REED HASTINGS: Yeah, they're awesome. I mean, you know, we got 31 Emmy nominations, incredible, they've got 99. You know, we have 53 million members, they have 120 million. So you know, they are significantly bigger than us. But we're growing. And, you know what, honestly, I think many people will subscribe to both services. We'll probably both do really well.
JULIA BOORSTIN: But if people have to choose between the two of them, do you think they're going to choose HBO over Netflix?
REED HASTINGS: No way. They're going to choose Netflix.
JULIA BOORSTIN: Now, what do you think their service is going to look like? Is it going to be priced like Netflix? Is it going to be very similar?
REED HASTINGS: You know, I really don't have an idea. It could be $9.99, it could be $19.99. You know, it's really up to them. I think they're still just figuring out some of that. In the Nordics where they've been running a standalone service, competing with us directly they are basically on top of our pricing in the Nordics. So you know, probably something pretty close to us.
JULIA BOORSTIN: And you're really not scared? Not concerned?
REED HASTINGS: No, it's exciting. I mean, again, you know, we compete with them like baseball and football compete. I mean, you know, people who are really into sports watch both. Are involved in both. We have different shows. So you know, I think it's going to be a great couple of years. And really what's happening is all of entertainment is moving online. I mean, we've been alone singing this online song. And now Starz a couple days ago announced that they were doing an online service internationally, HBO is doing it domestically. And I think we're going to see more and more networks realize, you know, online is the future.
JULIA BOORSTIN: All of this new direct competition, does that change your strategy?
REED HASTINGS: Not a bit. You know, we've been anticipating this. There was a big New York Times article three years ago where we said, "HBO's going to be the big competitor for us in the long term." And, you know, now it's really coming forth. So we've been getting ready for this day and you know, it'll be very exciting. And great for consumers, really.
JULIA BOORSTIN: Let's talk about international expansion. You launched a couple of new European markets just very recently. How is it going so far?
REED HASTINGS: It's been a great launch. I mean, we're getting better and better at this creating you know, a big phenomena. We were all over the press. And we've got deals now with Deutsche Telekom and Orange and SFR, which are the big cable companies there. Much sooner – I mean, we certainly haven't gotten any big ones in the U.S., and now we've got big ones in the U.K. and now Germany and France.
JULIA BOORSTIN: Can you tell us how many new subscribers you have since launching in Germany and France?
REED HASTINGS: No, we don't break out international at all. So we'll just stick to internationals, you know, showing great growth, over two million subscribers in the quarter.
JULIA BOORSTIN: You waited so long before launching these recent new markets overseas. Will we see you continue to launch in new markets faster and faster? Or are you going to slow it down again?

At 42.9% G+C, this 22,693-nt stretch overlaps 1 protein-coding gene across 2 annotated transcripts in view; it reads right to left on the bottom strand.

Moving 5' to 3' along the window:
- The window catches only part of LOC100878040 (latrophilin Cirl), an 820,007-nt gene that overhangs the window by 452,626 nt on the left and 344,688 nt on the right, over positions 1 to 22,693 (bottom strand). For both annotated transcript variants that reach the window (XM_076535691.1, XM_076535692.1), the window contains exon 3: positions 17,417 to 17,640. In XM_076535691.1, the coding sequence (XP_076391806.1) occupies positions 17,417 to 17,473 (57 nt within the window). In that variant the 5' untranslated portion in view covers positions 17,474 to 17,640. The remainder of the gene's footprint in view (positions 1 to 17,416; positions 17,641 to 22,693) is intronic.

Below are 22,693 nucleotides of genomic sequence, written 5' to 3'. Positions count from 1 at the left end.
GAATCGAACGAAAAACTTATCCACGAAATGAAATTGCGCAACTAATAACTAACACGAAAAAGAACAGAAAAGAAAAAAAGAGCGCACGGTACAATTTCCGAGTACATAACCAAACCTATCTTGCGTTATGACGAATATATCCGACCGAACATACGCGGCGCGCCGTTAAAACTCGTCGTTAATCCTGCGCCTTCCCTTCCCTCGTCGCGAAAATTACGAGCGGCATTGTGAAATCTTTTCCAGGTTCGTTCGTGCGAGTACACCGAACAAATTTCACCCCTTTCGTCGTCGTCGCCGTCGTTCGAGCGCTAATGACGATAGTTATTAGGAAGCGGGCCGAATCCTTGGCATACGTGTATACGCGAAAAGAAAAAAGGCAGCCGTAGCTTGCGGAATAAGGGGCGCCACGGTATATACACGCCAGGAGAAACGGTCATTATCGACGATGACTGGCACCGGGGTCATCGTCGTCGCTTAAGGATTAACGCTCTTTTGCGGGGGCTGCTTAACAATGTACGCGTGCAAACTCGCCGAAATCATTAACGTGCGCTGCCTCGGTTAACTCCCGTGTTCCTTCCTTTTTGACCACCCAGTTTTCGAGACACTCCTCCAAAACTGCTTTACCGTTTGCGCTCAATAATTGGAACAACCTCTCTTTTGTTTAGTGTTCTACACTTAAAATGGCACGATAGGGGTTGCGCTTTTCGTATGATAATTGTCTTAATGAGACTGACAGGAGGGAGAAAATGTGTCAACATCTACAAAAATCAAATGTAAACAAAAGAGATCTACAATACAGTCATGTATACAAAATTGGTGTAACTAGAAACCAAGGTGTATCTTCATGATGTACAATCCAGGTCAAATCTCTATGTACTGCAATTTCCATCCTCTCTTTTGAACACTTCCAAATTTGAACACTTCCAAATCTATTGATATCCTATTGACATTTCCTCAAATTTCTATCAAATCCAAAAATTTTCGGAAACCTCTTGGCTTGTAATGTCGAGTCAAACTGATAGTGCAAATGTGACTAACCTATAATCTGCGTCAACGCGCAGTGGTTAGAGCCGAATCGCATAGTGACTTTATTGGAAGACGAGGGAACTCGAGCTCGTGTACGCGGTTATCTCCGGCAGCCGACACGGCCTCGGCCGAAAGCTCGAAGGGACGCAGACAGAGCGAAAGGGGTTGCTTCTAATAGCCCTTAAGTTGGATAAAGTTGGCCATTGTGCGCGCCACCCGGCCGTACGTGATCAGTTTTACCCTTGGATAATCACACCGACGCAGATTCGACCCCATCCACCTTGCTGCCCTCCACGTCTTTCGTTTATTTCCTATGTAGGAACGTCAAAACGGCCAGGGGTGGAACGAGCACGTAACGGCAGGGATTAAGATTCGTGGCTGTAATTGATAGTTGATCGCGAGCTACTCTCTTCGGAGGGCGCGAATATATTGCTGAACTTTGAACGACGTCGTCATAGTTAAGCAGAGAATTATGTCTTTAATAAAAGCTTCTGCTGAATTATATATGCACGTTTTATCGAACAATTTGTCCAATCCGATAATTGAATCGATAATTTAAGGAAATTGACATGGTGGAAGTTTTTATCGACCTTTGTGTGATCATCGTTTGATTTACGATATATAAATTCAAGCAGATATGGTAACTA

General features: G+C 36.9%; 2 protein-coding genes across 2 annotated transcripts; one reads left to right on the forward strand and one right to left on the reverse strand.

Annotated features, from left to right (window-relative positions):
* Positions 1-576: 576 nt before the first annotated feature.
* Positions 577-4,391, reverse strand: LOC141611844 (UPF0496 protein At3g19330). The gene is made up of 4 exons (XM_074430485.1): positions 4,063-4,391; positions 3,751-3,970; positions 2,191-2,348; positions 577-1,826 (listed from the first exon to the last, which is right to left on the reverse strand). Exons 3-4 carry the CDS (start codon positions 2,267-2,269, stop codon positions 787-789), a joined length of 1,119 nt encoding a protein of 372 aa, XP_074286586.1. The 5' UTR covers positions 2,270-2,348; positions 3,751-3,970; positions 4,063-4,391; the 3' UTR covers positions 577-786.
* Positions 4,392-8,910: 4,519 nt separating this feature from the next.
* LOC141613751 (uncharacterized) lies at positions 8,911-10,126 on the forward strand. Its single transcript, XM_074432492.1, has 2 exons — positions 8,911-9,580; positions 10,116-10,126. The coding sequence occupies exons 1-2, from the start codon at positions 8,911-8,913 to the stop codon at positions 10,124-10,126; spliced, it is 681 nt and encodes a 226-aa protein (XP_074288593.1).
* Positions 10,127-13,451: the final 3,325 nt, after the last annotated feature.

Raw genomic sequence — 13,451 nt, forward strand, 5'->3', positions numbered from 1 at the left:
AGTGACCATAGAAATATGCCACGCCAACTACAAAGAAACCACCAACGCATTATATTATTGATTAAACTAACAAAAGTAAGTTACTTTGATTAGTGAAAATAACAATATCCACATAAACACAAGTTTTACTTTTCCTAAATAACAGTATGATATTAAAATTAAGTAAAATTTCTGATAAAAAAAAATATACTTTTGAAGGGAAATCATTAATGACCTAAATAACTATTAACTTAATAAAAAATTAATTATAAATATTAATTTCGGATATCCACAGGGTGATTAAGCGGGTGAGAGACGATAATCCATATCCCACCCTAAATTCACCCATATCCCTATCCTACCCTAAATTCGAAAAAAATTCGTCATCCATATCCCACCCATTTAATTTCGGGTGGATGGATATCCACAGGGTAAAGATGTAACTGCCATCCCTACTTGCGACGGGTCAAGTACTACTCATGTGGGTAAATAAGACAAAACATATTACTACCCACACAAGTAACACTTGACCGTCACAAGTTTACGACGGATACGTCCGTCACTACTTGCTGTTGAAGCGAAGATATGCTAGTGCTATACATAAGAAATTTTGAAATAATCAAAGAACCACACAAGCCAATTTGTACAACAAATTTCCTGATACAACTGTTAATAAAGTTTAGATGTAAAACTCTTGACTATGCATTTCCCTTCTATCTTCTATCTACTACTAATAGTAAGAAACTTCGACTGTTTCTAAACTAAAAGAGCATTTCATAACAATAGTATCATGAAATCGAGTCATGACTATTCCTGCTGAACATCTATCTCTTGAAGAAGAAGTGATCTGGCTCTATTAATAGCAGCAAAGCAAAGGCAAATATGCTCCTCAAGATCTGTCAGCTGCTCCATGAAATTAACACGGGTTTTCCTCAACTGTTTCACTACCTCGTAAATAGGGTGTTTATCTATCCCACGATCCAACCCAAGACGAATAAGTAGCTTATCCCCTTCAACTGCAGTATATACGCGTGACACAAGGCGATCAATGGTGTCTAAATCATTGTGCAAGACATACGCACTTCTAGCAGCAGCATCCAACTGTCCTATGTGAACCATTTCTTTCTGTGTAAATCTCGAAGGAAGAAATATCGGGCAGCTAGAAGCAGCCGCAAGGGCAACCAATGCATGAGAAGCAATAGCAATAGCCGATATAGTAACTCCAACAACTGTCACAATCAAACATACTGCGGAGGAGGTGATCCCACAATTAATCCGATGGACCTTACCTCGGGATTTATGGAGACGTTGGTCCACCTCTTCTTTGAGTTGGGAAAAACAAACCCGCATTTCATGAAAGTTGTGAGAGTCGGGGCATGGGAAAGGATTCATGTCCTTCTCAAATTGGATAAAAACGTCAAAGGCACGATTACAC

REED HASTINGS: No, our plan is to continue to invest aggressively, because international's been so successful. If you look at all of our prior markets from Canada four years ago through Netherlands one year ago as a whole, they're already profitable. I mean, we just launched in the last one to four years. And in combination already profitable. So there's great opportunity. And we're expanding as just as fast as we can.
JULIA BOORSTIN: You made a couple big announcements about movies, an Adam Sandler deal. Also an IMAX release with the Weinsteins. Why this big push into movies?
REED HASTINGS: Well, we'd been doing so well in TV shows and serialized drama, like Orange Is the New Black, House of Cards, then we expanded to talk shows with Chelsea Handler, we're expanding into animated comedy with BoJack Horseman. And for us, movies is just a great new form of content. And the first one with Crouching Tiger that's an epic, beautiful, 4K, you know, IMAX and Netflix 4K. And the Adam Sandler series, it's really building out the brand. And Adam Sandler has a bunch of passionate fans. It's not everybody, but it's a really strong group of passionate fans. And for him to commit to do four films for Netflix over the next couple years, I think it's just going to be exciting for both of us.
JULIA BOORSTIN: Tell me about this IMAX field. Why is it important for you to collapse those windows, those release windows?
REED HASTINGS: It's not particularly. It's important for us to give consumers what they want. And consumers around the world, they're tired of waiting. Why? With TV shows, it comes on Netflix, I can see it right away. But on movies, I have to wait for months and months as it's doing the theatrical run. And we wanted to provide consumers what they want. We're not anti-theater. All the theaters that want to carry Crouching Tiger can do so. It's not exclusive. You know, they mostly will reject us probably. But-- we're really excited about the IMAX partnership because of the real epic filming and the scale of what the Weinsteins have done.
JULIA BOORSTIN: Do you have any other theatrical releases in the future? Anything else like that planned?